All-Encompassing Degree Program Highlights University’s Cannabis Expertise

Dr. Brooke Worster talks about new offerings which bring cross-disciplinary experts, students and professionals together in an evolving field.

When the University first launched graduate certificates in cannabis studies back in 2017, it was the first institution to do so. That trailblazing trend now continues as the Institute of Emerging Health Professions (IEHP) and the Jefferson College of Health Professions recently announced plans to offer an innovative Master’s in Medical Cannabis Science and Business degree.

Starting in the 2021-22 academic year, the degree program will encompass a trio of stackable graduate certificates in the following areas: cannabis medicine, cannabis science and cannabis business.

This provides a natural path for someone already working within a health profession, but wants more of a background in cannabis, or those interested in pursuing careers on the business or scientific research sides.

Dr. Brooke Worster

Dr. Brooke Worster

Dr. Laura Pontiggia, IEHP’s director of academic programs, notes that faculty includes many world-renowned cannabis experts and highlights Jefferson’s standing as one of just seven education providers for the commonwealth’s Department of Health training program.

Among those experts is Dr. Brooke Worster, the program’s director and an associate professor, who notes that the Jefferson program is the only one which brings those three aforementioned areas of study under one specific degree umbrella.

Dr. Worster recently spoke about the unique nature of the program, as well as its inherent opportunities for students to conduct research in an emerging field and for a variety of professionals to expand their knowledge base.

How is this program different from other MS cannabis degrees?

Ours is different because of the collaborations with the School of Business (MBA), as well as with external sites to Jefferson on the business, toxicology and laboratory studies sides. With Sidney Kimmel Medical College and the College of Nursing involved, we offer a broad scope of the entire cannabis industry. The other programs are more focused on science, medical, or laboratory pre-clinical trials, as opposed to the entire sphere which we cover.

What are the student research opportunities?

There are abundant opportunities. The master’s research capstone enables students to put a unique, personalized spin on the areas on which they want to focus. They also have mentors to guide them through the process at Jefferson.

As the new program director of the MS degree, what are you most excited about?

I am really excited about this opportunity for students in a rapidly expanding field. As we’ve seen this program grow and morph into what it has become, we offer a broad swath of educational opportunities that students and professionals can come in and get meaningful collaborative education out of their time.

It helps us understand what participants and patients want. It takes us outside the ‘medical bubble’ we live in.
–Dr. Brooke Worster

There are not many programs in the country, in any field of study, where you could see people from law enforcement, government officials, nursing students, post-doctoral students and others come together. All are really interested in tackling the equations put before them from their individual lenses. It offers a unique perspective on so many different levels.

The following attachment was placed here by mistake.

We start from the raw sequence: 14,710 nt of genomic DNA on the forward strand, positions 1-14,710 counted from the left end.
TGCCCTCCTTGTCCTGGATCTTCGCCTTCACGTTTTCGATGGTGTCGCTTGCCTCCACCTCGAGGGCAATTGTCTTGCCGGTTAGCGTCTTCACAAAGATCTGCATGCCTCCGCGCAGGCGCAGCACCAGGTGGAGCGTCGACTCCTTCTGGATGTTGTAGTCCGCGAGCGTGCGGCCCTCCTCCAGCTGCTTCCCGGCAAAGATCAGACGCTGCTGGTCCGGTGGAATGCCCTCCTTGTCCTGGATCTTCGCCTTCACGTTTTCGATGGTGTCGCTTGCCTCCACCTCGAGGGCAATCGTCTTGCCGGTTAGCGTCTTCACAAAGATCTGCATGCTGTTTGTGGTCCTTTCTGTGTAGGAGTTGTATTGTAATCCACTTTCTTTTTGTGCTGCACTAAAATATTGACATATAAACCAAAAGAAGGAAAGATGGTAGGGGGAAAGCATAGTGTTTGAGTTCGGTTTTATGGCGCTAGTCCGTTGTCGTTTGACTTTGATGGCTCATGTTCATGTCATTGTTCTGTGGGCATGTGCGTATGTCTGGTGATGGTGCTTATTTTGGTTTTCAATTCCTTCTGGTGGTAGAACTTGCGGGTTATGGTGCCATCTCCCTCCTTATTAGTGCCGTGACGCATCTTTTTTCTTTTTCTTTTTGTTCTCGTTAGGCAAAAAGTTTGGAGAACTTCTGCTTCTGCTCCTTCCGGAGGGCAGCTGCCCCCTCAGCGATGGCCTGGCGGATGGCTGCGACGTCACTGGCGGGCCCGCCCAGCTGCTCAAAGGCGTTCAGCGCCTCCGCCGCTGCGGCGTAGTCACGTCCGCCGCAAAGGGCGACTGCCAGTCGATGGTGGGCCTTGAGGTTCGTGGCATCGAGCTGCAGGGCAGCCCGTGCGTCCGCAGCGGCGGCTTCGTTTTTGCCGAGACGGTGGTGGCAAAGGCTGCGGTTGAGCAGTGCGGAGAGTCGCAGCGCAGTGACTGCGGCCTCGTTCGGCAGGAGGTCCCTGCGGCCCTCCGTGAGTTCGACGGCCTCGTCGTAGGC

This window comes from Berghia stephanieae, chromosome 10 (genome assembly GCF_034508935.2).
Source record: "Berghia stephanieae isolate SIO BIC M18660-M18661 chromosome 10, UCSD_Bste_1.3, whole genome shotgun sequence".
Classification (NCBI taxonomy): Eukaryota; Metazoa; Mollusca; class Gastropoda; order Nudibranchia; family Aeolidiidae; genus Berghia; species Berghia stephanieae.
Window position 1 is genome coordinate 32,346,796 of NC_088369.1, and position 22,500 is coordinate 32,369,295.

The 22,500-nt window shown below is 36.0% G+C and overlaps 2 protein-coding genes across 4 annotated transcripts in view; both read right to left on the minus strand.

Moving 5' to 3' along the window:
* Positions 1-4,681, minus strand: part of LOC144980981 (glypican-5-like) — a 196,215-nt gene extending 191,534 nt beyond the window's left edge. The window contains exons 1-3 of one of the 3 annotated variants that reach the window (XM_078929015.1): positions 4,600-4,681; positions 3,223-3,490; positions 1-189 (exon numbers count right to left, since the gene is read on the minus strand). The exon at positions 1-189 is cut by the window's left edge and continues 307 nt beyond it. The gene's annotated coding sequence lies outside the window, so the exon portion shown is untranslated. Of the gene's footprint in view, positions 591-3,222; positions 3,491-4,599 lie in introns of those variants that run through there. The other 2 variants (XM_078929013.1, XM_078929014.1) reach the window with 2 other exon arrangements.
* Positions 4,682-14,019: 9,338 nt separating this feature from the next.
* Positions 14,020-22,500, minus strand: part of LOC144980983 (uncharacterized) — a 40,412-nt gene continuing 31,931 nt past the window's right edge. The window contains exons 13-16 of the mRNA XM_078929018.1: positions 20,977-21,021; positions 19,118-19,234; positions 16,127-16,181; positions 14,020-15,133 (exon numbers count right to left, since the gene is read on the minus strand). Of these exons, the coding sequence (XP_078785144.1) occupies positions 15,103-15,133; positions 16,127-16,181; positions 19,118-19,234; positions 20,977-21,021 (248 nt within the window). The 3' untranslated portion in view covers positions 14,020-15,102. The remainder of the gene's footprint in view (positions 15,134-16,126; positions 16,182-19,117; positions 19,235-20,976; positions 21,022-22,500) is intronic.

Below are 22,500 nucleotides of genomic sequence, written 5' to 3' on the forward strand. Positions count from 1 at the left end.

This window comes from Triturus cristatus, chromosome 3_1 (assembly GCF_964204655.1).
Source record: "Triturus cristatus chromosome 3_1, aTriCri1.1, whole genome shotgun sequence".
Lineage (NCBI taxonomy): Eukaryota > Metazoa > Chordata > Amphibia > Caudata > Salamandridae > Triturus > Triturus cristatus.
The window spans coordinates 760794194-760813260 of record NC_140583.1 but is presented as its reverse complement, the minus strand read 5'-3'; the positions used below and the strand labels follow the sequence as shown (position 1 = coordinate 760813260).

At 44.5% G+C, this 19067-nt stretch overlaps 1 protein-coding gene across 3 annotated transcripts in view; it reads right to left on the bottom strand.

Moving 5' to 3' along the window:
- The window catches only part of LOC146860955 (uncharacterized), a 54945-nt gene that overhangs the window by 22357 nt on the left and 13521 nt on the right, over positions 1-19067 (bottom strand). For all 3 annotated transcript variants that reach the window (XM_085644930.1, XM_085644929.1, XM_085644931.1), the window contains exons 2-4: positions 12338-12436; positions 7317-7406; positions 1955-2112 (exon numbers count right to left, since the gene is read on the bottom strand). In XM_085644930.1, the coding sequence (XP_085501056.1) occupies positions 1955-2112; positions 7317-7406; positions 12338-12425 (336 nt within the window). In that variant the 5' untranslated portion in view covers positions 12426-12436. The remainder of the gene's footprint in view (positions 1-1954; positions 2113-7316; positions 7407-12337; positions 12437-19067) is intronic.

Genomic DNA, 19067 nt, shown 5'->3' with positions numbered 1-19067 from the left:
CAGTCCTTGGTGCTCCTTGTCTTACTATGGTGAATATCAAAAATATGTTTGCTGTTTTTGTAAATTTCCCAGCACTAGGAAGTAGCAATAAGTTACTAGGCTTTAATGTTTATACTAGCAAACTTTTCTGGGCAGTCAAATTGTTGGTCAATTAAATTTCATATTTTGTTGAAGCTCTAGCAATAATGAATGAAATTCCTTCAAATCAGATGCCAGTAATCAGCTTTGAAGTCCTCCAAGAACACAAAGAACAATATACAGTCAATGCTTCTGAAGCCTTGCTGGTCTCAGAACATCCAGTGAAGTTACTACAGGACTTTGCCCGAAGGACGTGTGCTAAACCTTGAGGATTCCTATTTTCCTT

As one of the first universities conducting medical marijuana research in the state, how are the current studies doing?

They are going really great. I am thrilled that we have the ability to collaborate with the industry in a unique way, and one that is different from what happens in other states across the country. Pennsylvania created legislation which allows academic medical centers to partner with medically integrated dispensing groups to run clinical trials with dispensaries. We couldn‘t have done anything on campus because of the federal trappings.

We are able to gain insights into what’s feasible from clinical trial personnel. It helps us understand what participants and patients want. It takes us outside the “medical bubble” we live in.

We have really successfully begun to see the effects of different cannabis products that go to the market. From synthetic options to the FDA approved, very limited strain from the University of Mississippi, we see research in the real world. It’s messy, but it’s very cool.

What other exciting cannabis initiatives at Jefferson are you looking forward to?

The two big buckets here are further collaborative research options and further educational options.

As we lay the pathway for social, interprofessional work, it allows us to really look at the process from very particular angles for research.
–Dr. Brooke Worster

We are also creating a course for the undergraduate student population. That will start allowing undergrads to explore the socio-political background to cannabis: what has happened so far and how that has been shaped within society. That is also starting in the fall, in synchronous and asynchronous settings, once a week. A lot of it will be debates, pro and con, as well as an overview. This will be more from the sociology perspective, not medical perspective.

As we lay the pathway for social, interprofessional work, it allows us to really look at the process from very particular angles for research.

From law enforcement and social justice perspectives, we can look into the impact of cannabis decriminalization on arrests, on people’s ability to expunge their records and get employment, and explore the relationship to rates of incarceration or recidivism, especially in BIPOC populations traditionally heavily impacted by this.

All of this is in its infancy, and we have the structure in place to do it with partnerships, but this is an important first step.

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